TAWHID (THE AFFIRMATION OF DIVINE UNITY) IN BEDIUZZAMAN'S THOUGHT
Sami 'Afifi Hijazi*
On the one hand, the Holy Qur'an invites those it addresses to believe in Divine Unity, and on the other it relates certain things about previous religions; it questions the nations, civilizations, and sects that were current at the time it was revealed, proves with evidence that they were corrupt and null and void, and makes comparisons between them and the revealed religions.
Investigation of the ideological struggles in mankind's history shows that the question of divinity has preoccupied man since earliest times, and that in order to prove and make the question clear, messengers chosen from angels and men have always been sent, who act as intermediaries between heaven and earth. Almighty God describes this as "God chooses Messengers from among angels and men."1 The function of messengership was concluded with the messengership of Muhammad (PBUH), the Prophet of Islam, and the revelation of the Qur'an, which illuminates both the physical world and the world of the mind.
The function of all the prophets in this respect was to alert hearts and minds to belief in Divine Unity, and to instill it in their inner beings. Belief in Divine Unity is innate to man; God created him in accordance with this belief. He said:
"And so set your face steadfastly towards the [one ever-true] faith, turning away from all that is false, in accordance with the natural disposition which God has instilled into man; [for] not to allow any change to corrupt what God has thus created - this is the [purpose of the one] ever-true faith; but most people know it not."2
Belief in Divine Unity is the principal teaching of all the Divinely revealed religions. It forms the basis of Islam, together with declaring there is nothing similar to Almighty God or contrary to him.
This Divine system was revealed to the Trustworthy Prophet from the Sustainer of All the Worlds and is assented to and accepted by Muslims. Since prophethood came to an end with the messengership of Muhammad (PBUH), all matters that subsequently appeared in the lives of Muslims and did not conform to the basis of the religion have been carefully corrected in two fields. One of these is the field of belief and its obligations, and the other, actions and their obligations.
The aspects of the religion of Islam that concern the lives of Muslims are these: the tenets of belief, the Shari'a, and ethics. The tenets of belief take the believer to the Shari'a. While the Shari'a is the acceptance by the heart, which has acquired sensitivity through the tenets of belief, of the Divine commands, and is the living of these commands. Ethics, or morality, are the fruit of belief and the Shari'a. Hence the saying of Prophet: "I was sent only to complete good morality."3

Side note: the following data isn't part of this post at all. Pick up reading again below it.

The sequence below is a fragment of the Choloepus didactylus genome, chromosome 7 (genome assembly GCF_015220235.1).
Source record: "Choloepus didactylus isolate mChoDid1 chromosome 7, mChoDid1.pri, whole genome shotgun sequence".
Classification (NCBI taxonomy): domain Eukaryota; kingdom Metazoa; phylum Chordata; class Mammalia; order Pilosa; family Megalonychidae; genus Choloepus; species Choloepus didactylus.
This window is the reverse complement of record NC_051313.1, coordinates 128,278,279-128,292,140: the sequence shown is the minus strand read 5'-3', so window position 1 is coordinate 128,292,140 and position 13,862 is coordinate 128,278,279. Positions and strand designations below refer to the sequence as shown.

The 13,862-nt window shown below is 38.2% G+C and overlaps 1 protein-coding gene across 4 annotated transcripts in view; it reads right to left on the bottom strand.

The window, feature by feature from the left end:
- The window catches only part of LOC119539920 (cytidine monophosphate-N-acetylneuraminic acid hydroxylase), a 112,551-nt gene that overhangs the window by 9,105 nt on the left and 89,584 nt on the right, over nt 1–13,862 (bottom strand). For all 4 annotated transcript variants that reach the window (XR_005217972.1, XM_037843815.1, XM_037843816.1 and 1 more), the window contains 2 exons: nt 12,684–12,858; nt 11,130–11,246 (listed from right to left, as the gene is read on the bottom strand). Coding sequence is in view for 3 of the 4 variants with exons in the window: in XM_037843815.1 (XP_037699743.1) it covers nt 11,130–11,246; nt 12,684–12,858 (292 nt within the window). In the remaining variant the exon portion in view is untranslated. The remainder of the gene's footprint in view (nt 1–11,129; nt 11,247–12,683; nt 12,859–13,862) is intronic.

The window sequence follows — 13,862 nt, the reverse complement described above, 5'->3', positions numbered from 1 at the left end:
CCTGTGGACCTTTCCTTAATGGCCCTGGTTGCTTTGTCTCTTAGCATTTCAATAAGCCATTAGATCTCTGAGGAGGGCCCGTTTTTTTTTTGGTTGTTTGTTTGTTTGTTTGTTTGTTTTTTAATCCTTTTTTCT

Islamic scholars who have researched into the history of thought have noted that these facts may be traced back to the earliest days of man's history; their predecessors always followed this line. The author of the Risale-i Nur, who acted in accordance with his knowledge, also followed it in order to disprove certain currents of thought and ensure the manifestation of the truths of Divine Unity. Some of the currents the Risale-i Nur answers are these: the Dahriyyun and their followers, Naturalism, the Sabeans, the Brahmins, the Magians, who had numerous followers in Persia, Christians who believe in the Trinity, the Jews, and others.
With his penetrating thought and powerful proofs, Bediuzzaman Said Nursi spread his protective wings over numerous important questions of religion, and in the Risale-i Nur, studied and discussed them in such a way as to bring together the Shari'a of creation and the Shari'a of the Qur'an. He analysed them with extraordinary skill, and presented them to mankind.
Yes, addressing all mankind, Bediuzzaman said:
"If you want knowledge of reality and true wisdom, acquire knowledge of Almighty God. For the realities of all beings are the rays of the Name of Truth and the manifestations of His Names and attributes."4
It is clear that Bediuzzaman was a scholar who developed his own methodology, completely opposed to the false principles of the Sophists. There is a matter on which Bediuzzaman laid great stress in the Risale-i Nur that I cannot pass without mentioning and that is 'the human element.' It is also the chief aim of the Holy Qur'an.
Yes, the Qur'an is a discourse which both speaks of man and addresses him. Bediuzzaman alludes to this: man is like a seed of the world, and the Risale-i Nur focusses on him in all the questions it discusses. For gaining eternal happiness has greater importance for man than anything, while the losing of it is the greatest danger facing him.5